The doctrine of the State of the Dead became a non-issue for me when I heard Dr. Tony Campolo speak at Loma Linda about how God is outside the dimension of time altogether. There seemed no point to arguing if a person were with God or in the grave. That was a "time bound" concept.

Many of my friends left the church and became disinterested in spiritual things. Some remained Adventists but claimed their allegiance was based on belonging to a cultural group and not to a belief system. The traditional, legalistic Adventists I knew, I chose to avoid, hoping legalism would soon die out and those of us who wanted the church to change for the better would win out eventually, though we didn't know exactly how to make that happen. I decided that the only reason I would ever leave would be if I believed the church did not teach the Bibilical truth.

My spiritual life was completely disengaged from my emotional life. And my emotional life was in steep decline when I finally cried to God and said, "If You are real, I have to know You where I am hurting or I don't want to go on." I sensed that I might need to be willing to look beyond the confines of my SDA sub-culture to follow God's answer to my cry, so I began to examine the scriptures on the only unique SDA doctrine that I still believed was true, the Sabbath. I used Strong's Concordance and looked up every verse that mentioned the word, "day" and read everything around that word to be sure I understood everything God was trying to say. I found the Sabbath to be a very culturally unifying thing for the Jews (as it had been for me as an Adventist). But I didn't find any emphasis on the Sabbath in the new testament. If the Sabbath were to be as important as Adventists taught during the "Last Days", Jesus certainly failed to give it proper emphasis. He would be worse than a professor that didn't adequately cover the material He would be testing over. And current events didn't seem to be moving in the direction where I could ever visualize the world making a "big deal" about a day of worship. Bigger issues, like whether or not there are absolutes, seemed more likely to be at the bases of the battle between Light and Dark.

The passage in Romans 14 where Paul says that each should be convinced in his own mind, if he considers one day above another or every day equal was the only verse I found addressing "day of worship" in the New Testament aside from Jesus' accounts of tangling with Jewish leaders over the issue. I took that passage to Dr. Heppenstall and explained the study I was doing to him. It was the only time I saw him show uncertainty about the meaning. He simply said, "So you don't think that was just referring to cerremonial sabbaths?" "I can't see that Paul is limiting his statement in that way," I replied. He showed silent concern but didn't answer.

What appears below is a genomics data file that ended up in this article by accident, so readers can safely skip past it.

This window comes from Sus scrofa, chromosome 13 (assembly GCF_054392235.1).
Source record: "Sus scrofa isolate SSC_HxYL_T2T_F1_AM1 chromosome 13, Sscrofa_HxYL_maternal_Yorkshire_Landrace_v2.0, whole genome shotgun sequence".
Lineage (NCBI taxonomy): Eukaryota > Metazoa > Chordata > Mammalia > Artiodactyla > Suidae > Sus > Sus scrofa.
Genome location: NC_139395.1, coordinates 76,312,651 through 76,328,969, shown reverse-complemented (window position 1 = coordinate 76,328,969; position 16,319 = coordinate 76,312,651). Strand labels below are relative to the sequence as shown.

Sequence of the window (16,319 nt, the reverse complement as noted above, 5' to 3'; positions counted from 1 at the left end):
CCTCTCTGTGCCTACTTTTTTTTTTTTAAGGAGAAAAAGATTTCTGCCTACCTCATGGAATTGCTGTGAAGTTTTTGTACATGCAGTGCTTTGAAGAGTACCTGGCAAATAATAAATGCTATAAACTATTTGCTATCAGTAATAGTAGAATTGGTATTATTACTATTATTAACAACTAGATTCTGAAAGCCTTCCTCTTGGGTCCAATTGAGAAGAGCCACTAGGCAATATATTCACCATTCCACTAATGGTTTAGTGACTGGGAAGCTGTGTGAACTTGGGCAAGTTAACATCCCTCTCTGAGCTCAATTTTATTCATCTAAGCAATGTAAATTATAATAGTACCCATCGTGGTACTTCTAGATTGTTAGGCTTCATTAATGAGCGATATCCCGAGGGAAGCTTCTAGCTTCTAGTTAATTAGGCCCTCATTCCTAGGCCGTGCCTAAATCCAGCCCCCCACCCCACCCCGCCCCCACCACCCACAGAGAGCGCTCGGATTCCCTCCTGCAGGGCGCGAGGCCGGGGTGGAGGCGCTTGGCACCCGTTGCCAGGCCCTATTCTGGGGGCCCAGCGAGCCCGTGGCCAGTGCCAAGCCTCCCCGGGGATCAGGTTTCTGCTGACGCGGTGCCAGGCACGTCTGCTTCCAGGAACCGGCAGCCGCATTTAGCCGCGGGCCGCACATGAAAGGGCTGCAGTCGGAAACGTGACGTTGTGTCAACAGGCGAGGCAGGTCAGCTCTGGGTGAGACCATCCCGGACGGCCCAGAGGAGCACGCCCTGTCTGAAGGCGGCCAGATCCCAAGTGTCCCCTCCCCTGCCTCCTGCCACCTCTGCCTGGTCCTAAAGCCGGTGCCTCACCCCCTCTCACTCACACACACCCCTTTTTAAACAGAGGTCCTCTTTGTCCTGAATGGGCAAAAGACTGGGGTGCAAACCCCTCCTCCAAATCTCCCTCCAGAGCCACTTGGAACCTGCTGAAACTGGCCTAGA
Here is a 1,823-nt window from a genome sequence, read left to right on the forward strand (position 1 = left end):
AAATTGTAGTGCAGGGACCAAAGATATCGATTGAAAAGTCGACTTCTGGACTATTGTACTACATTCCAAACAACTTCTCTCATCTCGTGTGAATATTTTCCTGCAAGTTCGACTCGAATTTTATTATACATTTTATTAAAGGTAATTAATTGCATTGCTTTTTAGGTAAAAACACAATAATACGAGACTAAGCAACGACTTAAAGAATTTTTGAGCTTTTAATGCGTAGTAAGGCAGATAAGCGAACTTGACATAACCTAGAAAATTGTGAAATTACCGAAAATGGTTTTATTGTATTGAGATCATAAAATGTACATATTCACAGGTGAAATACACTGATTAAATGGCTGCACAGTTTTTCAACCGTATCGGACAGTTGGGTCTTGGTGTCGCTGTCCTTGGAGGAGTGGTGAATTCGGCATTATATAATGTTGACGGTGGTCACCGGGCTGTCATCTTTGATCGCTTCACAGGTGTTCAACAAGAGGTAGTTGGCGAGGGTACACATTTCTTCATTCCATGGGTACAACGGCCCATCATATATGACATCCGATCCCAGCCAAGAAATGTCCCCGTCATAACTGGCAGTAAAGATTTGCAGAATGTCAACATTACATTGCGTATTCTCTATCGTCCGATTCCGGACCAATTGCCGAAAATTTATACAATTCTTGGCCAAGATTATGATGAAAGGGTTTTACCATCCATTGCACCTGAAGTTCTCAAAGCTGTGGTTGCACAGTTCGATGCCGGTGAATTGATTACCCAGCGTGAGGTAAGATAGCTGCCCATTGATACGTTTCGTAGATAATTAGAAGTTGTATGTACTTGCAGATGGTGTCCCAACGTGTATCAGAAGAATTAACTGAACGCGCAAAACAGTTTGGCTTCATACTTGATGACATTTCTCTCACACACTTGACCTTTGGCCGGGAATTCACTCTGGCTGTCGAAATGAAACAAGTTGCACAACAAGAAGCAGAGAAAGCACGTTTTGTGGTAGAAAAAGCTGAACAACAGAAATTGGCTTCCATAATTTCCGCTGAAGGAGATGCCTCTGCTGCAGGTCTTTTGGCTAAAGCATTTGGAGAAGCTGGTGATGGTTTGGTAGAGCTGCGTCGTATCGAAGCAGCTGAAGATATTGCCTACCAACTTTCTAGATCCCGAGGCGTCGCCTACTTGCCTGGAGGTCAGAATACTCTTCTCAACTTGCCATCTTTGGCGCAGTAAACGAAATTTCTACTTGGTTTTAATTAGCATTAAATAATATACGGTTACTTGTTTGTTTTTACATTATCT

After this study, I put in my resignation at the SDA school where I was teaching. I made plans to get personal counseling and move away from the Adventist community. The next seven to eight years would be ones of social, emotional and spiritual rootlessness as I floundered around without belonging anywhere. I had a hope of knowing God but lacked the connection that would make "the walk" possible. I did not know how much He loved me and from what He had saved me. I tried to synthesize my beliefs with new age thought, got involved in Eastern meditation, avoided church, and got very depressed. One night my despair reached its limit over a disappointment in a relationship. I stood on top of my R.V. in the middle of the moonless Arizona desert sky I cried to God. Somewhere inside me, He spoke thoughts that I knew could not have come from me, thoughts I knew I was incapable of generating, especially in my current depression.

He said, "Jeralee, see that big dipper and how it always points to the North Star?"

"Yea, so....."

"Well if you were to hop into a space ship and come close enough to one of those stars, the dependability of the directions from those stars would be all messed up. It's only because of your near infinite distance that you can depend on those stars. And it's only when you seek Me, THE INFINITE, F I R S T that you will find the true security you seek. It won't be in your ideas, the people you hope will love you...etc. Your security will only come by focusing first on me."